Justin Torres’ We the Animals (Houghton Mifflin Harcourt) is all the best one hopes to encounter in a young author’s debut novel: all the raw emotion just past processing the wounds accumulated during adolescence, all the nostalgia for life as it was then mixed with the realizations of the convoluted beauty life reveals itself to be, and the no-holds-barred energy that comes from a young author dying (or living) to express themselves. The novel shows such mastery of crafting vibrant, visual, concise prose that it’s hard not to fall in love with and want to reread the novel as you find yourself reaching the last sentences.
We the Animals is the story of two young parents with three small boys, told from the viewpoint of the youngest on the cusp of seven, a boy so closely in tune and in love with his family that the viewpoint transcends “I” or “he” and holds steadfast to telling from the “we” of them all. A “we” that captures the kinds of childhood moments often forgotten: siblinghood scuffles and games invented to fill long days. A “we” that reveals the young parents’ struggles in crazy love with fights, separations, and mounting fatigue from jobs and sickness and poverty as they become the adults their boys need them to be as opposed to the irrational, erratic teenage lovers they were when they became parents. As the narrator grows into an individual at odds with his family, it’s a “we” that becomes an ugly reminder as its comfort becomes restraint that must be escaped as the narrator’s perspective changes to “them,” with an implied “and me.”
The nineteen short chapters read more like loosely related micro-fictions – until the novel’s careful structure reveals itself about halfway through and the brothers, whose boundless energy that was used for games and amusing themselves becomes increasingly aggressive and reactionary toward a world that doesn’t care about them, the father who disappears for a long stretch of time, the mother who recedes into a focused survival mentality, the strangers who see them as uncivilized little animals.
We see the love story of the parents through the eyes of the children, Paps and Ma looking out for and covering each other. After Paps’ long absence and return goes unspoken, a hide and seek game turns violent when Paps and Ma stop trying to find the children, obviously hiding in the shower, and get wrapped up making love on the sink. Afterwards the brothers slap and attack Paps, shouting “you were supposed to come find us!” Torres shows the brothers’ transition from seeing the parents as larger-than-life figures to people very young themselves, stumbling. When both are working, Paps gets caught having the children sleep on the floor at his night job and loses it. Ma packs the brothers and takes them to leave for good in the car – only to get as far as the park where she sleeps off the fantasy while the brothers wander into another made-up game. Torres writes with a deep understanding of the position of the parents, from that closeness that grows in a person as they find themselves the age their parents were as they were raising them.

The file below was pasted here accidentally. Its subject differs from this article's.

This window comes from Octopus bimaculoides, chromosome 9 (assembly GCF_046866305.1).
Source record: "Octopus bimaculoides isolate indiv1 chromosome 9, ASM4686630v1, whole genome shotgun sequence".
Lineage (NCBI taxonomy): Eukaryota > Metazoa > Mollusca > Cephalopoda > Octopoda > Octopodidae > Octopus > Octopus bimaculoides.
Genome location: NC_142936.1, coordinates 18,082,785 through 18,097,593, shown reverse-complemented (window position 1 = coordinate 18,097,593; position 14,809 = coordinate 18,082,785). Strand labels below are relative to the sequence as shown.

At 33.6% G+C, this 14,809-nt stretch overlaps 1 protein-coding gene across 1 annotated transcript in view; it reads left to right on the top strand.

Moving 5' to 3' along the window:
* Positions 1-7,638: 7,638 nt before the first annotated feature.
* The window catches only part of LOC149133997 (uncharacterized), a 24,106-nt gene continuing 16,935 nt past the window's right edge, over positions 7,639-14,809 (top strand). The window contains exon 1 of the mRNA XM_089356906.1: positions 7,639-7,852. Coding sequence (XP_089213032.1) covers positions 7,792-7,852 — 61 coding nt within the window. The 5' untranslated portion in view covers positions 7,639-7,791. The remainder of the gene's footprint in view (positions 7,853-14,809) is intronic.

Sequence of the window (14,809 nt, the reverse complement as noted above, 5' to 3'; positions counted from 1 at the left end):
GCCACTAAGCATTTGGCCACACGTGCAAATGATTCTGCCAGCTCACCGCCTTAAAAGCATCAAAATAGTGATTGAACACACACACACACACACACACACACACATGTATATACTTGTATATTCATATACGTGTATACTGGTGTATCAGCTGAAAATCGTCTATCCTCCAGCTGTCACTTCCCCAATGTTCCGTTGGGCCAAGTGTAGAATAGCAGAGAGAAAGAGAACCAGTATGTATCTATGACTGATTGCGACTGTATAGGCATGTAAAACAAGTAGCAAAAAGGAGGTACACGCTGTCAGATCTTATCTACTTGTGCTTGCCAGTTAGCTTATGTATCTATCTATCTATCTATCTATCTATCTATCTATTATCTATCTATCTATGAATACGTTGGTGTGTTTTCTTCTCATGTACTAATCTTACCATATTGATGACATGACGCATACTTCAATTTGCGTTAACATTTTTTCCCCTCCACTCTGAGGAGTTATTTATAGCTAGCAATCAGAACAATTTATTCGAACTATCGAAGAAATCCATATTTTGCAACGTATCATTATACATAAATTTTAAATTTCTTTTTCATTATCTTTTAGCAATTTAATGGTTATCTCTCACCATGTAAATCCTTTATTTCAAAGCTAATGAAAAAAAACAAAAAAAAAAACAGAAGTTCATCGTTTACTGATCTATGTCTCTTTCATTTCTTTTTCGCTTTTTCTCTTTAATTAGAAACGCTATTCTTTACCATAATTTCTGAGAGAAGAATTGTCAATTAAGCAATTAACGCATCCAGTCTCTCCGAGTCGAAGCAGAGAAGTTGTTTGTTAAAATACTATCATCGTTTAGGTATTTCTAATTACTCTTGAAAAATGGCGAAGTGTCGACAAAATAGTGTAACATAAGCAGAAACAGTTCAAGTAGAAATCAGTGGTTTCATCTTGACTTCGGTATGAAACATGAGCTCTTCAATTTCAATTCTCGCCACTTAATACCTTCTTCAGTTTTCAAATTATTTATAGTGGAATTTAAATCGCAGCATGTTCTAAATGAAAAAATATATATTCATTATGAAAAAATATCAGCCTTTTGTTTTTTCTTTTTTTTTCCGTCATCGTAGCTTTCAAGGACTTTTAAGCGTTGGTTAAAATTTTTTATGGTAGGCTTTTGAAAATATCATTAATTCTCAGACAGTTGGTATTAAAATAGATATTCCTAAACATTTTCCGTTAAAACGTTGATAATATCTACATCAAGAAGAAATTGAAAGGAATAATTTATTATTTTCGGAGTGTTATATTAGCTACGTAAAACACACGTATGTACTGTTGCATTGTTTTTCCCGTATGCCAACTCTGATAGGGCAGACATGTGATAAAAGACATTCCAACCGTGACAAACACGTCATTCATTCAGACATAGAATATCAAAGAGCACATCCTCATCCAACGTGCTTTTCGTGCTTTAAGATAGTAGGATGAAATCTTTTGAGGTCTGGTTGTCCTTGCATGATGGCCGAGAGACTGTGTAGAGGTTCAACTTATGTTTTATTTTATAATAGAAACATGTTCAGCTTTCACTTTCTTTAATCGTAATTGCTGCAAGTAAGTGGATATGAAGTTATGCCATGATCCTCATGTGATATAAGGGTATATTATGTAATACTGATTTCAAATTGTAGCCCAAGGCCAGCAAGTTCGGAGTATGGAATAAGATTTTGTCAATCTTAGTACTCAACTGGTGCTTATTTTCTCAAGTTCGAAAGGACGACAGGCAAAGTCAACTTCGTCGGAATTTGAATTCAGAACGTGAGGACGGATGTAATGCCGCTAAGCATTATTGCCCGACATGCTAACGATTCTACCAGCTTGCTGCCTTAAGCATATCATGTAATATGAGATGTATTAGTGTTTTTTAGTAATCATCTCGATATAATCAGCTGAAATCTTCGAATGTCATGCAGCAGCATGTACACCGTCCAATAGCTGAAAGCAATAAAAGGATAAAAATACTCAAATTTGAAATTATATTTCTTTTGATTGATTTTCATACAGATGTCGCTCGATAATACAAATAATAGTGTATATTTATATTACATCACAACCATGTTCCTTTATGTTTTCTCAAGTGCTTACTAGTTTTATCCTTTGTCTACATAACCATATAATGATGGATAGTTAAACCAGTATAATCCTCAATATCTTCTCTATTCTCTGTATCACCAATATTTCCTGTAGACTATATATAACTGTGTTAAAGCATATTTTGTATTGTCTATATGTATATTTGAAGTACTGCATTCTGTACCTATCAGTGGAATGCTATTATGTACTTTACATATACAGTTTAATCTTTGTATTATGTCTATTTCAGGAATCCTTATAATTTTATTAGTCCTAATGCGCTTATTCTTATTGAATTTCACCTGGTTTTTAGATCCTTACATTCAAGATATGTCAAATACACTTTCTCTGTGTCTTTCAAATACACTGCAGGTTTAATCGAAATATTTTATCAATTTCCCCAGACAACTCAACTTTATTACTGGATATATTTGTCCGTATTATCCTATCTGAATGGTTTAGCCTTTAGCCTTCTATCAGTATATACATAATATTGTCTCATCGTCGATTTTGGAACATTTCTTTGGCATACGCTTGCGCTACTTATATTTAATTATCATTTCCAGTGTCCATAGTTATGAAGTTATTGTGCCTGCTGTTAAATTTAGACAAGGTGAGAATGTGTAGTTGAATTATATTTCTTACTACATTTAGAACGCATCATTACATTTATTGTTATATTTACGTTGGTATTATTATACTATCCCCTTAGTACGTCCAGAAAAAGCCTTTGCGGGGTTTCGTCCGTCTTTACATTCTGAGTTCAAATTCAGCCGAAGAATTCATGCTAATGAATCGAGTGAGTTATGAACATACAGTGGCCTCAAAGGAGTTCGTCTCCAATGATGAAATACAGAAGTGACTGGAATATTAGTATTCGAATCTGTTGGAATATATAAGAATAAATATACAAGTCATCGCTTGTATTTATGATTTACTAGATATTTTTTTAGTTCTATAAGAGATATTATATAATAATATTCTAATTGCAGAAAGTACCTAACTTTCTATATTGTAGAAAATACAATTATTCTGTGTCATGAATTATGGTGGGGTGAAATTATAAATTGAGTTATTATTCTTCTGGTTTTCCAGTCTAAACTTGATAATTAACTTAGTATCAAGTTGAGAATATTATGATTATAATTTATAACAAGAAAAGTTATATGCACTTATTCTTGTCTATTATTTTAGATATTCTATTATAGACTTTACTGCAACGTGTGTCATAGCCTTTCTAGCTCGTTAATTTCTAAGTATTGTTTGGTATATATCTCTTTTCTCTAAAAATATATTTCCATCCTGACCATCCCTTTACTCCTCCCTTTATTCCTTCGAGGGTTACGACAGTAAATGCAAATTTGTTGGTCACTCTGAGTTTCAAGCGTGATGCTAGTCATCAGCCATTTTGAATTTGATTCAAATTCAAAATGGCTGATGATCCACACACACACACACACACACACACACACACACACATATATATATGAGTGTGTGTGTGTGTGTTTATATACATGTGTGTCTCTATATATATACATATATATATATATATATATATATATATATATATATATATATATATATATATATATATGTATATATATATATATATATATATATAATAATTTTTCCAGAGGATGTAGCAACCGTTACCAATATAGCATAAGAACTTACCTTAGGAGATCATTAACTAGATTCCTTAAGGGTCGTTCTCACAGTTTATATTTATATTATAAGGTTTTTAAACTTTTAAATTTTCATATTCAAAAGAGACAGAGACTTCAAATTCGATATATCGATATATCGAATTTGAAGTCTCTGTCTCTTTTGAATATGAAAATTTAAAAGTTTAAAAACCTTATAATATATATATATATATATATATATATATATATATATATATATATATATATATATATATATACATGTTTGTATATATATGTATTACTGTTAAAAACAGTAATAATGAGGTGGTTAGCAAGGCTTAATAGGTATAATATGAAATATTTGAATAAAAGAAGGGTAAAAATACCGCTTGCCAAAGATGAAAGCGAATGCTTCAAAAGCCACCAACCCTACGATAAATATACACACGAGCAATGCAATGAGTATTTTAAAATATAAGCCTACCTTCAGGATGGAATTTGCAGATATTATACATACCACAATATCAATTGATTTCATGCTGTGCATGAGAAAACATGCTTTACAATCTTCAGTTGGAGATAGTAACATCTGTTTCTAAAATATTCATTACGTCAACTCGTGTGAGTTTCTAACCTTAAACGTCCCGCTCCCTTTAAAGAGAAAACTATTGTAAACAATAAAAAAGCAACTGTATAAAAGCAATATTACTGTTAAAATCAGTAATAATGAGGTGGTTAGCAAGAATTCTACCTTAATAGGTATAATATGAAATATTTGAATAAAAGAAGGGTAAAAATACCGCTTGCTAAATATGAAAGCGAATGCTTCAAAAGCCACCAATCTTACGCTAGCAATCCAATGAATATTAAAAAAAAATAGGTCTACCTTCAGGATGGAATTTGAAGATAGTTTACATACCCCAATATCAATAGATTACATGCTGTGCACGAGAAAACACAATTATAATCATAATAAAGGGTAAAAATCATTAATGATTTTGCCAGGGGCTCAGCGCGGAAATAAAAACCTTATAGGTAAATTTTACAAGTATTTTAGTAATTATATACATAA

The brothers react differently to life’s indifference and their parents’ fallibility. As teenagers the older brothers, Manny and Joel, become harder and identify closely with their parents’ realities of hopelessness and struggle. The narrator retreats into his studies and journals and explicit, violent sex fantasies as a means of escape until he eventually ends up hospitalized.
When the story culminates the family is at odds, “him” separated from “them.” But this is not the true ending; the book contains key moments reflected beyond the novel’s narrative. Clues to the experience behind the fiction live in the book itself: the inscription, the acknowledgements. It will forever be a fascination, how much of fiction is fact. Here, look at the story: a boy loves his family so much, identifies with them and grows with them, as they slowly grow apart in ways that hurt each other, and the boy ends up separated from them. Look at the inscription: “For my mother, my brothers, and my father…” Look at the acknowledgements, where amongst thanking agents, writing programs, and teachers, there is an “extra special thanks to Laura Iodice, my high school English teacher, who brought me books when I was hospitalized, and whom I love very much.” And draw your own conclusions. Is this a story imagined? Or is the book itself a story of “real” survival: that a person experienced things, accumulated pain, worked through it, and turned it into something awe-inspiring on the page.
We the Animals
By Justin Torres Houghton Mifflin Harcourt
Hardback, 9780547576725, 144pp.